Yale University Department of History chair Alan Mikhail's new book God's Shadow: Sultan Selim, His Ottoman Empire, and the Making of the Modern World (Liveright, 2020) takes a much-welcomed fresh look at Selim I, a figure of signature cultural and historical importance in Turkish history.
Selim falls between two titanic figures in Ottoman history: his grandfather, Mehmed II, conquered Constantinople in 1453, in what Mikhail quite rightly calls an "earth-rattling victory, a conquest both actual and symbolic." And Selim's son went on to become known to history as Suleyman the Magnificent, "his legacy shaping the empire until its end in the 20th century." (And this is not to discount Selim's father Bayezit, who added ferociously to the empire's territories during his reign).
In writing what he refers to as a revisionist account of Selim, Mikhail seeks to rescue this pivotal figure both from the reflexive antipathy with which the West has viewed Islam and the Ottomans for centuries and also from the hagiography of the Selimnama (Mikhail styles it throughout his book as the "Selimname"), a collection of primary sources about Selim's life. Mikhail's organising approach here will strike many of those Western readers as astounding: "The ineluctable fact," he writes, "is that the Ottoman Empire made our modern world—which is, admittedly, a bitter pill for many in the West."
More than virtually any other single figure in its history, Selim expanded and solidified that empire in a series of battles and conquests that still make for stirring reading in the hands of an author as skilled as this one. Mikhail tells the story of the curious combinations that governed Selim's life: he was a scholar but also a merciless warrior; he was a sensitive poet, but also a tyrant who issued a death penalty for anyone caught using a printing press in his kingdom; he tried to adhere to a strict, warm morality, but his path to power was paved with dead bodies, including those of his own brothers and nephews. The shadow he casts over history is immense, and yet his reign lasted for only eight years, and when he died in 1520 he was still a fairly young man.
God's Shadow captures these and other seemingly contradictory aspects of Selim's life and rule with scrupulous scholarship and a storyteller's spirit.
Selim was born around 1470 as Bayezit II's youngest son, and Mikhail's narrative makes clear that the Selimnama's frequent allusions to Selim's will to rule are no mythological additions: ambition seems to have been his animating principle even from his early youth. His impatience with the preference shown to his older half-brothers is palpable in Mikhail's account; Selim filled a number of important military commissions on behalf of his father, but when he visited his father at the Topkapi Palace overlooking the Bosphorus in 1512, he had only one goal in mind. Mikhail relays the scene with delicate skill: "Speaking quietly, Selim presented his father with a dramatically insolent choice: either abdicate now—willingly, peacefully, and with dignity—and discreetly leave the palace for a comfortable retirement, or watch Selim's Janissaries seize the palace and empire by force, raving the city on their way," he writes. "Should Bayezit choose the latter path, Selim added, he could not guarantee his father's safety—or even his life."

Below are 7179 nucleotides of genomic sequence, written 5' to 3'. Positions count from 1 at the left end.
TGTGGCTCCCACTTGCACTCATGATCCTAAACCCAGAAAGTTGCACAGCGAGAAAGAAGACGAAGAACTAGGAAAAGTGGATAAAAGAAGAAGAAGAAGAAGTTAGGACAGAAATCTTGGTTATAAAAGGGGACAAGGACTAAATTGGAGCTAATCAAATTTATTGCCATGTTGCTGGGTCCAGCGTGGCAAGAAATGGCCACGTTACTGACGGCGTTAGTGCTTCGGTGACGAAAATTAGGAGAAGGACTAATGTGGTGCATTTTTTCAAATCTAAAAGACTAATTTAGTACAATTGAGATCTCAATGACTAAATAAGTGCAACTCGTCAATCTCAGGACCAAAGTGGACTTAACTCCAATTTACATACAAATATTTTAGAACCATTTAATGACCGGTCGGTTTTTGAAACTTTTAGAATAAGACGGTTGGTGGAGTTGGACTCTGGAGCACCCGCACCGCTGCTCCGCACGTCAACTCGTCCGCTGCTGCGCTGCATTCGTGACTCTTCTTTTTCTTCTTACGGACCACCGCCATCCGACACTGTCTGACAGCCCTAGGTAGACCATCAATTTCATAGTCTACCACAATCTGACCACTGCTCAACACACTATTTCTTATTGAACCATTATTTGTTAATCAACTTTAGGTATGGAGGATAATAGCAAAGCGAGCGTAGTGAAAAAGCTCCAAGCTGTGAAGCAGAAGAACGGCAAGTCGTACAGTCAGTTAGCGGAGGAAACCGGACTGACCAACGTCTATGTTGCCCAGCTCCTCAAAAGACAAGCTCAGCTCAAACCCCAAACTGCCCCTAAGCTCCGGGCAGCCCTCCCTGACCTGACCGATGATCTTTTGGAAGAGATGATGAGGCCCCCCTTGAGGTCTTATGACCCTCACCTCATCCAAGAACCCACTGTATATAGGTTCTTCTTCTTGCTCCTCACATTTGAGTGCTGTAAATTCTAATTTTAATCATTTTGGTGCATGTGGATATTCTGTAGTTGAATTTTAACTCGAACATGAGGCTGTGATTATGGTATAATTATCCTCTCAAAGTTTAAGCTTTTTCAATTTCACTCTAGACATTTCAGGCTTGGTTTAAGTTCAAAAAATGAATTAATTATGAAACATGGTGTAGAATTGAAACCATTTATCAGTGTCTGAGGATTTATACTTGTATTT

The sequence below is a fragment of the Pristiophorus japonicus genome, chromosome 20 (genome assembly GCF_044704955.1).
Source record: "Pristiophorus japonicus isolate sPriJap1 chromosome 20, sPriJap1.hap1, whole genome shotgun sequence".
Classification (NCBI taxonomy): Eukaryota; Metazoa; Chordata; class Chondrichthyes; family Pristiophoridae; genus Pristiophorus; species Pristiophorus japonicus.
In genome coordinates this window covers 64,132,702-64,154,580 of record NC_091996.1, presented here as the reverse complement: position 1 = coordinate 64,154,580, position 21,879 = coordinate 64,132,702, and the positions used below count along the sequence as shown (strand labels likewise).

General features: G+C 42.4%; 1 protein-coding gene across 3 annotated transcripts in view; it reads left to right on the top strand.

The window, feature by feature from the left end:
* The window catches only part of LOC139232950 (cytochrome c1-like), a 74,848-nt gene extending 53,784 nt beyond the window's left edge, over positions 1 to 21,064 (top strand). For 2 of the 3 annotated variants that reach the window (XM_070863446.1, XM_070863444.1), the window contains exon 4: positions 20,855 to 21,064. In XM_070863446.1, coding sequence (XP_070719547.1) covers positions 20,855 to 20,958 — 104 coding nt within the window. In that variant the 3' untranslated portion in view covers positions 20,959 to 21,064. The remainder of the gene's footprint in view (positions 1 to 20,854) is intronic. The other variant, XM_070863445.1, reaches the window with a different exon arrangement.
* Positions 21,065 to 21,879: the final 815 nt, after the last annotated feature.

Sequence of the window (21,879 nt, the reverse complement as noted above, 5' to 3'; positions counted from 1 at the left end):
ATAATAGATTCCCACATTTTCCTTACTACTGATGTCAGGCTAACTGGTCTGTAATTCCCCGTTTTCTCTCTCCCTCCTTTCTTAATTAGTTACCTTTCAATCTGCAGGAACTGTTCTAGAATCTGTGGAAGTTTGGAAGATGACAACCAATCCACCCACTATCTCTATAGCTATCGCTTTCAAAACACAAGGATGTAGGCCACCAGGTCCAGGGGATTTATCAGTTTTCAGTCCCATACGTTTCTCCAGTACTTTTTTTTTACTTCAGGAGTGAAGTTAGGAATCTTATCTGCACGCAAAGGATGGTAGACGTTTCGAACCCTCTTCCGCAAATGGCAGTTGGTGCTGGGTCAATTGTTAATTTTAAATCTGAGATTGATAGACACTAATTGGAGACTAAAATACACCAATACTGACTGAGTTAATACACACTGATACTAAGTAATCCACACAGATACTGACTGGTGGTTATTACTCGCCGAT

Bayezit chose the better part of valour and became the first Ottoman sultan to leave the throne alive. At 46, Selim was finally ruler of the empire.
What followed was a series of iconic battles—the Battle of Chaldiran in 1514, where Selim's forces, using guns and artillery, broke the growing power of Shah Ismail and gained his enormous territories in Iran, Azerbaijan, and Armenia; and the Battle of Ridanieh in 1517, where Selim wrested from the Mamluk Empire great swaths of land from Syria to Egypt (including Mecca and Medina). Through these and other key campaigns, Selim gave the Ottoman Empire a sprawl beyond even the dreams of his father.
As Mikhail makes clear throughout, he did it all with an eye turned warily on the West, to Islam's "civilizational kin and territorial rival", Christianity. God's Shadow does an invigorating job of redressing the balance between those two powers. As Mikhail puts it, "In the decades around 1500, it was not the Venetians nor the Spanish nor the Portuguese who set the standard for power and innovation; it was Islam."
Refreshingly, Mikhail broadens his account to defy the usual concentration that's so tempting when recounting Selim's turbulent life. God's Shadow gives us far more than simply Selim the warrior, mercilessly climbing to power and then mercilessly retaining it. Selim's territorial curiosity about the broader world outside his borders is given in fascinating detail, and Mikhail likewise paints a fuller picture of the sweeping legal reforms the sultan enacted throughout his broad domains. Mikhail doesn't look away from the key economic role slavery played in those domains. "Selim spent a hefty portion of his time managing the slave trade," we're told, "sourcing slaves, collecting taxes on sales of slaves, rooting out corruption in the marketplace, and keeping the flow of bodies moving through."
This portrait of Selim and the world he did so much to shape feels like a great gust of fresh air in off the Bosphorus. It's no hagiography itself—the Selim in these pages is, among other things, a brute and a slave-trader—and it all feels bracingly real.
Steve Donoghue is a book critic whose work has appeared in the Boston Globe, the Wall Street Journal, the Christian Science Monitor, the Washington Post, and the National.